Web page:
Record of Revival & Restoration
W. J. Burrows, New Zealand
IT is surely a matter of the first importance that all believers—and especially those young in the faith— should be crystal clear in regard to all that the Scriptures teach concerning the collective life and witness of the people of God, in the present day of confusion and difficulty. Only thus shall we be delivered from the twin evils of ritualism and " rutualism."
So we shall attempt, in this and succeeding articles, D. V., to place before our readers a brief sketch of a gracious movement of the Spirit of God that restored to the people of God, many, if not most, of those glorious truths incorporated in the teaching of the Holy Scriptures.
Certainly we do not overlook, in writing thus, those memorable days of the Reformation period when Martin Luther, and others, re-discovered the truth of" Justification by Faith alone "; with kindred facts of New Testament teaching. Nay, rather we recognize, fully and gratefully, the good hand of God in thus enlightening and empowering His servants to throw aside the curtain of superstition (corrupt in teaching and practice) that so long shrouded these soul-liberating truths during the period of the Dark Ages. Countless thousands of the people of God were brought to a new experience in the spiritual understanding of these truths.
Yet we have before us, just now, the facts concerning a recovery of truth that went even further than the above, bringing out from under the rubble and rubbish of accepted tradition those glorious scriptural teachings relating to the calling, character, order, and destiny of the Church of God ; also the coming of the Lord, with its many implications. In these matters, we all
WHETHER YOUNGERS OR ELDERS
should be well informed. It is quite obviously all too easy to accept a " church position " without knowing the " why," and therefore having but little concern about the " wherefore." To have spiritual convictions based upon scriptural teachings, imparted to us by the Holy Spirit and wrought out in our lives by His gracious enabling, that is the ideal; all else is, comparatively, a hollow mockery. Have we not heard of the man who, when interrogated as to what he believed, replied, naively, " Just what the Church believes." And when asked for an explanation of what the Church believed, he said, " Just what I believe." In other words, his theological concepts resembled the inner content of a vacuum-cleaner !
But we must sound a warning note—differing views of that very movement of which we are writing have bulked so largely in the minds of some as to become a base for contention, tending rather to scatter than to
UNITE THE PEOPLE OF GOD.
This is entirely wrong, and we should hope that all our readers are clear of this form of religious plague.
Really, we must have a scriptural basis for every spiritual action in our life and ways. True allegiance to assembly fellowship, or indeed, to any phase of the teaching of Scripture, cannot be produced by the mere acceptance of historical facts.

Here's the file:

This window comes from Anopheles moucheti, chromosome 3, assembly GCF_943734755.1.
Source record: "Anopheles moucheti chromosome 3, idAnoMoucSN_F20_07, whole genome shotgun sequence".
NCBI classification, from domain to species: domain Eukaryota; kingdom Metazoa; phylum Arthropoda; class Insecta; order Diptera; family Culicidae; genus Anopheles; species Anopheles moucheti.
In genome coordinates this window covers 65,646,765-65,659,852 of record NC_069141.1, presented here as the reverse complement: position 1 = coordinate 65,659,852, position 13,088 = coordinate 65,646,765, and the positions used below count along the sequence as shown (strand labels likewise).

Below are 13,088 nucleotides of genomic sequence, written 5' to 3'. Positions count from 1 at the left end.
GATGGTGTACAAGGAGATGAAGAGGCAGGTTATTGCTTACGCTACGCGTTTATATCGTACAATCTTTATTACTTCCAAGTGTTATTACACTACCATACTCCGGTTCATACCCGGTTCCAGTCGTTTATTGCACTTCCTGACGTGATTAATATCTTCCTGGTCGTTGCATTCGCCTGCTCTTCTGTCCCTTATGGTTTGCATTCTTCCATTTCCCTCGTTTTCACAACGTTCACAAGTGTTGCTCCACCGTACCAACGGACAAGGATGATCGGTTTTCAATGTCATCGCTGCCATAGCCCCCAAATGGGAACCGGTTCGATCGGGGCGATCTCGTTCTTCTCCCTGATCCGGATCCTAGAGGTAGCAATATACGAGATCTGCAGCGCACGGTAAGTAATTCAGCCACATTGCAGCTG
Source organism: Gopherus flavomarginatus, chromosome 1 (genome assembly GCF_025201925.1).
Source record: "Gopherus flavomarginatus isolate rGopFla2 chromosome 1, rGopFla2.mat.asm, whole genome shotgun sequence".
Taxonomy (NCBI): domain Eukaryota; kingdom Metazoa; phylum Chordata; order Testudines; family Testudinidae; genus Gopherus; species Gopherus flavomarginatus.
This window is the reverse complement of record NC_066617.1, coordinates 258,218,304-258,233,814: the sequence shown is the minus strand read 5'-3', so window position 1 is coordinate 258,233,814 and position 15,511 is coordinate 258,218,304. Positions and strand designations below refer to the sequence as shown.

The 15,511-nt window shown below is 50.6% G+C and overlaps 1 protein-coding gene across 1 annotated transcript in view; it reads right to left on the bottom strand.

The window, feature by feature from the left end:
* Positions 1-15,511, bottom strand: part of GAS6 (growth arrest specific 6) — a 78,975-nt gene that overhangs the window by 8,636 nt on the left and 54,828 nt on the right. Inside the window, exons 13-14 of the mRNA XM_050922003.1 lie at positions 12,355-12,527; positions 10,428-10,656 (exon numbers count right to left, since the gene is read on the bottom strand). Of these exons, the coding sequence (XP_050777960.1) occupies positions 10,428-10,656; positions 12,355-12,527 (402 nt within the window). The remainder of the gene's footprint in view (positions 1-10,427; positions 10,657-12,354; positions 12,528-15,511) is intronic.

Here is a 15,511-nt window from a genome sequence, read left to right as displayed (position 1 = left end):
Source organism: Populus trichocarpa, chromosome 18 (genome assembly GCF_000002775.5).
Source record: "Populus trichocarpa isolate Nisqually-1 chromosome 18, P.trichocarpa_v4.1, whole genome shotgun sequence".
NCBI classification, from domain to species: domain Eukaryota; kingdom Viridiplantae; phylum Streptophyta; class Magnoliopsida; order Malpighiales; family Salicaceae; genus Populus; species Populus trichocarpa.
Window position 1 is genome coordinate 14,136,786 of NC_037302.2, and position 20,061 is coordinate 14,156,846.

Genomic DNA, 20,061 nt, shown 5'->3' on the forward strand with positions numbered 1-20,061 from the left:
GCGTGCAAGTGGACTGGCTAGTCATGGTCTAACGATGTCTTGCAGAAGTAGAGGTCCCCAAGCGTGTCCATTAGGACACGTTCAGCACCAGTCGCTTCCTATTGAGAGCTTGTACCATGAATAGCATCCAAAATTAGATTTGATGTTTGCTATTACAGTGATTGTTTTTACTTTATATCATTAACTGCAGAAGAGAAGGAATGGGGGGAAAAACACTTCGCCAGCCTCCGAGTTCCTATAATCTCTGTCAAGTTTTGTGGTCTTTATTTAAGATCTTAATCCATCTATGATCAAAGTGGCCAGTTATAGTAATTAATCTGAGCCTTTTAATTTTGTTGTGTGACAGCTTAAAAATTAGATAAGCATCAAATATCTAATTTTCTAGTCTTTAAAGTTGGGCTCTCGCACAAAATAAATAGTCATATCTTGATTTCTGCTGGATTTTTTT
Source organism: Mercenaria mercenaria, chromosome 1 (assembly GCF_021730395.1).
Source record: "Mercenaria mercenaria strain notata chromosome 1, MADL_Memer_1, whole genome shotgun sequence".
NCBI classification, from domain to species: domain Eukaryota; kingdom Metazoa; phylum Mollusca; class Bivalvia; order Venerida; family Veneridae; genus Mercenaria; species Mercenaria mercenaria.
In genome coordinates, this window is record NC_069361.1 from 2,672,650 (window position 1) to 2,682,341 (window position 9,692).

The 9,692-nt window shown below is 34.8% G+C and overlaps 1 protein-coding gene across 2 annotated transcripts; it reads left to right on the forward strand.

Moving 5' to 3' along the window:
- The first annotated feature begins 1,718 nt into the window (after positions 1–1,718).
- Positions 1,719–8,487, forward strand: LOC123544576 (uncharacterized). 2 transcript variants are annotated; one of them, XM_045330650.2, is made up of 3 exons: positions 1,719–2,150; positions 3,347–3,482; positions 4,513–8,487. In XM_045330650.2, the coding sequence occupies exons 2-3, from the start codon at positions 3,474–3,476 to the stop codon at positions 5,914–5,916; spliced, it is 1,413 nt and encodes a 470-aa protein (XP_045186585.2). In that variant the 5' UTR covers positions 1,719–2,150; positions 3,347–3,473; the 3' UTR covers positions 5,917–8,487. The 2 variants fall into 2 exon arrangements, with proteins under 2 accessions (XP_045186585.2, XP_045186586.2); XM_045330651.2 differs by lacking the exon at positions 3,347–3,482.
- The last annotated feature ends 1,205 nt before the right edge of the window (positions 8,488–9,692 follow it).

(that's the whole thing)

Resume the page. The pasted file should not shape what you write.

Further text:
With this thought in view, we ask the reader to turn to the book of Nehemiah and find therein the refreshing record of a wonderful revival and restoration. It will be unnecessary to labour the theme of this interesting book, since we may assume that those who read these pages are well acquainted with the salient facts.
In the day in which Nehemiah lived, the people of God were found in captivity in Babylon, and had been so for many years. Jerusalem was inhabited by a remnant, its walls broken down and its gates burned with fire (Neh. 1.3). The condition of those in exile is graphically described in Psa. 137. But
THERE WAS A MAN
of Israel's scattered race in whose heart were the ways of Zion—a devout servant of God, with a self-sacrificing love for His land and His people. His name was Nehemiah and, while in Babylon, he was " cupbearer " to the Persian King. Despite his position in the royal palace, he longed like Moses before him, to be the deliverer of his brethren. To him the dust of Jerusalem was of more value than the gold of Babylon. He would exchange the palace of Babylon for the rubbish of an overthrown city, and sought per¬mission from his monarch master to return to Jerusalem. Thus would he link himself with those " feeble Jews " (Neh. 4. 2), in order to give effect to the call of God and the spiritual exercise that had fitted him for the work of res¬toration.
In reading the Book, note how earnestly they prayed and how devotedly they toiled. Despite the opposition, the wall was rebuilt in the very short time of 52 days (Neh. 6. 15). " The strength of the bearers of burdens (was) decayed, and there (was) much rubbish" (Neh. 4. 10). Humanly speaking, the completion of such a task was an impossibility, but
" THE JOY OF THE LORD "
was their strength (Neh. 8. 10). Every man stood in his place, and how happily and unitedly they toiled in the work.
And what gave impulse and direction to all this ? Surely it was obedience to the revealed will of God. " They found written " (Neh. 8. 14) the mind of God concerning His city and His people, and this provided impetus and direction for their sanctified activity. The " rubbish " must go !
In the application of all this in the experience of the Church of God, we shall write?, D.V., in the next issue of this magazine, concerning the ways of God with His people ; granting to them, about the year 1827, a visitation of reviving grace, thus recovering long-forgotten truths, overlaid by human traditions, resulting from a neglect of His Word.